Creating a common sense investment plan

Creating a common sense investment plan

Certified Financial Analyst Ben Carlson may be a relative newcomer to the personal finance blogosphere but Ben has some great, time-tested advice in a short ebook he recently released that’s worth checking out.  In How to Create a Common Sense Investment Plan, Ben distills into 35 pages what many other financial authors take a few hundred pages to explain.

Ben’s ebook is a step-by-step process about goal-setting, ways you can save, investment options, understanding your risk, building your portfolio and learning more about your emotional attachments to money.  Here is some of the financial planning advice you’ll read about in Ben’s ebook:

On the topic of goal-setting:

“Using goals and focusing on why you are saving and investing is the best way to create a lasting investment plan….write down your goals…”

On the topic of savings:

“You must realize what compound interest can do for your savings. It takes time and patience, but the longer you save, the greater your wealth will grow. Warren Buffett once said, “Someone is sitting in the shade today because someone else planted a tree a long time ago.””

On the topic of understanding stocks, bonds and other asset returns:

“Stocks returns since 1928 have been over 9% a year. Bonds have earned around 5% and cash and cash has returned a little over 3%.”  So, with stocks over the long-term time returning more than bonds which returns more than cash, Ben writes:

“If you are in the accumulation phase of your career (meaning you are still saving) you should actually welcome periodic losses in the markets you invest in. That will give you a chance to buy at lower prices, which increases your future investment returns.”

On the topic of risk:

Ben reminds you that “daily, weekly, monthly and even yearly movements in the markets won’t matter over decades and decades of investing.”

On the topic of active fund money management versus passive investing:

“I could give you the results from dozens of studies over the years from different time frames, but I’ll spare you the details. I’ve read them all and they all show the same results. After accounting for the costs of active management (trading, expense ratios, marketing fees, etc.), index funds are the clear winner over active funds.”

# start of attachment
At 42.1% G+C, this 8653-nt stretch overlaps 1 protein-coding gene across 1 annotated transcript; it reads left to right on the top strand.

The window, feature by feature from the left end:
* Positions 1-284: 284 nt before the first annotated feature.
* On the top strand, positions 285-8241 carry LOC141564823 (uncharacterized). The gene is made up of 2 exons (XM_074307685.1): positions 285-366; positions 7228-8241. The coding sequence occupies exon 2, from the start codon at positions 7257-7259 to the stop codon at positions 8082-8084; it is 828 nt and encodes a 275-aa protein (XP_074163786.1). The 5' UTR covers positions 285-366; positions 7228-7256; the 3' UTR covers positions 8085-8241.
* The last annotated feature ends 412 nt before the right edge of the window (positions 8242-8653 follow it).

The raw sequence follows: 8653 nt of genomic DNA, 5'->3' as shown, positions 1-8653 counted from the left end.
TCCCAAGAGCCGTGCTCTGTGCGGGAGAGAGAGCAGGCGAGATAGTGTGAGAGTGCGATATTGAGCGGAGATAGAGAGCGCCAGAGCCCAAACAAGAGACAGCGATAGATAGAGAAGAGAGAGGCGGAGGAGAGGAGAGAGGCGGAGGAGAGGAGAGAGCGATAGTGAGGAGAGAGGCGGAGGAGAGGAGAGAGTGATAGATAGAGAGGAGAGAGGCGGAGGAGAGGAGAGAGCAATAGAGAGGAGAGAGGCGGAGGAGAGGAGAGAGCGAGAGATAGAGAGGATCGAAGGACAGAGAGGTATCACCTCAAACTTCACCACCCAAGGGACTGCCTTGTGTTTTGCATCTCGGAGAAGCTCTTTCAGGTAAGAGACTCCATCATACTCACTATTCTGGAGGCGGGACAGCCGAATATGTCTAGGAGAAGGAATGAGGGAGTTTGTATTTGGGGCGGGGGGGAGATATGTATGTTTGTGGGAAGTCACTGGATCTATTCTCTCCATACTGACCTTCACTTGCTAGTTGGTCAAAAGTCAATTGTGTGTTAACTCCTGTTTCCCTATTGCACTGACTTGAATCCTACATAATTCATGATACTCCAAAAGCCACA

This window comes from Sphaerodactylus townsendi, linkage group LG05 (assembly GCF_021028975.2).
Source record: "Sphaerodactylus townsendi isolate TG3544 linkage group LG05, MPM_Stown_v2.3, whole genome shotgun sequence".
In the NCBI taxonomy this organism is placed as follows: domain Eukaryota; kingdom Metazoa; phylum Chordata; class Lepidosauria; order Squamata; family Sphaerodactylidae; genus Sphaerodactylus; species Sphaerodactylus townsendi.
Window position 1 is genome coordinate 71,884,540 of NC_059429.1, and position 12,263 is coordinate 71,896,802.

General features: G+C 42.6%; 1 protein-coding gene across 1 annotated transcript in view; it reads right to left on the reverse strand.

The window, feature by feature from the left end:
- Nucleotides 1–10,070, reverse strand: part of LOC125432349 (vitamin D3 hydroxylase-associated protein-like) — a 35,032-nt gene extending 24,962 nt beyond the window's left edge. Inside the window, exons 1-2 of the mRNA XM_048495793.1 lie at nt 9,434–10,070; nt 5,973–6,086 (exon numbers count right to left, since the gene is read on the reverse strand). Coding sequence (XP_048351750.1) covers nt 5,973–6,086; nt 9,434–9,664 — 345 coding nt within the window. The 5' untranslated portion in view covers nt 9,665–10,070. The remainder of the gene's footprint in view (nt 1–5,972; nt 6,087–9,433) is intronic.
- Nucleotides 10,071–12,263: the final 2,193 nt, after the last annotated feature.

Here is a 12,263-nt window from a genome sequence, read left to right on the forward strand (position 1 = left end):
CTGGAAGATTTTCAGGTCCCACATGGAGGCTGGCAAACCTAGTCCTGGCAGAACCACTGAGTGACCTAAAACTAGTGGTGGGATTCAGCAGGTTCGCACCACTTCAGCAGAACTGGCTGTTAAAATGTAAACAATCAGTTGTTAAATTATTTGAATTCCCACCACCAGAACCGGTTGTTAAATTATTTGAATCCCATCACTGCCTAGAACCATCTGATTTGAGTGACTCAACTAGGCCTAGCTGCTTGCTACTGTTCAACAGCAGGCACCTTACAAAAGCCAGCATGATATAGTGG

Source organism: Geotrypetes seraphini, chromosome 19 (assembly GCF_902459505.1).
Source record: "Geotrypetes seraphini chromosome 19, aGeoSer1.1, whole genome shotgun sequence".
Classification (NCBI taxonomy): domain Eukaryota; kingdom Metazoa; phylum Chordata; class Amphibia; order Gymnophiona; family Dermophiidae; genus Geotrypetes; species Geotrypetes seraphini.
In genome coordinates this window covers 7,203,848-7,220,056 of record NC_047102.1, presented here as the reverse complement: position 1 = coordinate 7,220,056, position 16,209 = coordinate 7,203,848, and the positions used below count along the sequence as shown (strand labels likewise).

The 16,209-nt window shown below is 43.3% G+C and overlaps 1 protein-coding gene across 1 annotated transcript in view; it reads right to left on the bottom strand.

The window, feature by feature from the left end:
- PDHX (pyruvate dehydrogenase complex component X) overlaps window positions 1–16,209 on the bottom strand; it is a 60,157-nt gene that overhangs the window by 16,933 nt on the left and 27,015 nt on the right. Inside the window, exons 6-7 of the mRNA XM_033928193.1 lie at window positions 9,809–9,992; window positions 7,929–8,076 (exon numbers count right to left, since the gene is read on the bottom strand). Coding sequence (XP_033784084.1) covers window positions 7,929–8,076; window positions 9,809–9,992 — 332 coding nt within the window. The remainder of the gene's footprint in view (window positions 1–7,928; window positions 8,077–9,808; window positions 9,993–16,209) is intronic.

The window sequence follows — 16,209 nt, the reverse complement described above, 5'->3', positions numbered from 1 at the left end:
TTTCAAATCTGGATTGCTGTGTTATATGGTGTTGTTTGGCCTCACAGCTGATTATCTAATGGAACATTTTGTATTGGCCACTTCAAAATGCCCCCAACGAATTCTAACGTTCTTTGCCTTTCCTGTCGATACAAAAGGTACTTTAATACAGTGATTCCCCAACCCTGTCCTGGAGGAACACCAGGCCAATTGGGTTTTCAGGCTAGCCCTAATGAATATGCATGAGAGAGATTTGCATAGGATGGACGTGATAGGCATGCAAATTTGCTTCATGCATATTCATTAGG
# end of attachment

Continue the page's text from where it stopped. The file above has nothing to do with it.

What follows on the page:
So, Ben suggests:

Invest in index funds or ETFs for broad diversification for lower costs and simplicity, because costs kill fund returns and “are one of the biggest determinants of fund performance over the long run.”

On the topic of emotions and behavioural investing:

Among other suggestions, Ben advises:

  • Focus on what you can control; your goals, your costs, how much and how often you save;
  • Recognize you don’t know how things will play out (nobody does);
  • Keep a long-term perspective in place; and
  • Automate your savings as much as possible.

“Your automated process will help you save on a regular basis through dollar cost averaging, rebalance to your target asset allocation weights on a periodic basis, and stay away from trying to time the stock market by continuously buying and selling. Your investment plan will be working for you so you can focus on more important things in life.”


The information in Ben’s ebook reflects the title:  it provides the basics on creating a personal investment plan.  A common sense investment plan or the advice in Ben’s book won’t perfect your plan but it will provide you with the process of planning one.  Financial plans unto themselves are somewhat of an illusion since nobody can predict the future with any accuracy.  However, the process of planning is critical so you can adapt to changes, including the financial ones in your life, when change does happen.  You can pick up a free copy of Ben’s ebook How to Create a Common Sense Investment Plan here.

3 Responses to "Creating a common sense investment plan"

    1. Daisy,
      I keep things fairly simple with my portfolio. A diversified broad based mix of US large, mid and small cap funds along with foreign stocks (large and small) and emerging markets. Also, I like an allocation to REITs for diversification purposes. I have a few other investments in my portfolio but those make up the majority of my funds. Pretty basic and it covers all of the bases.


Post Comment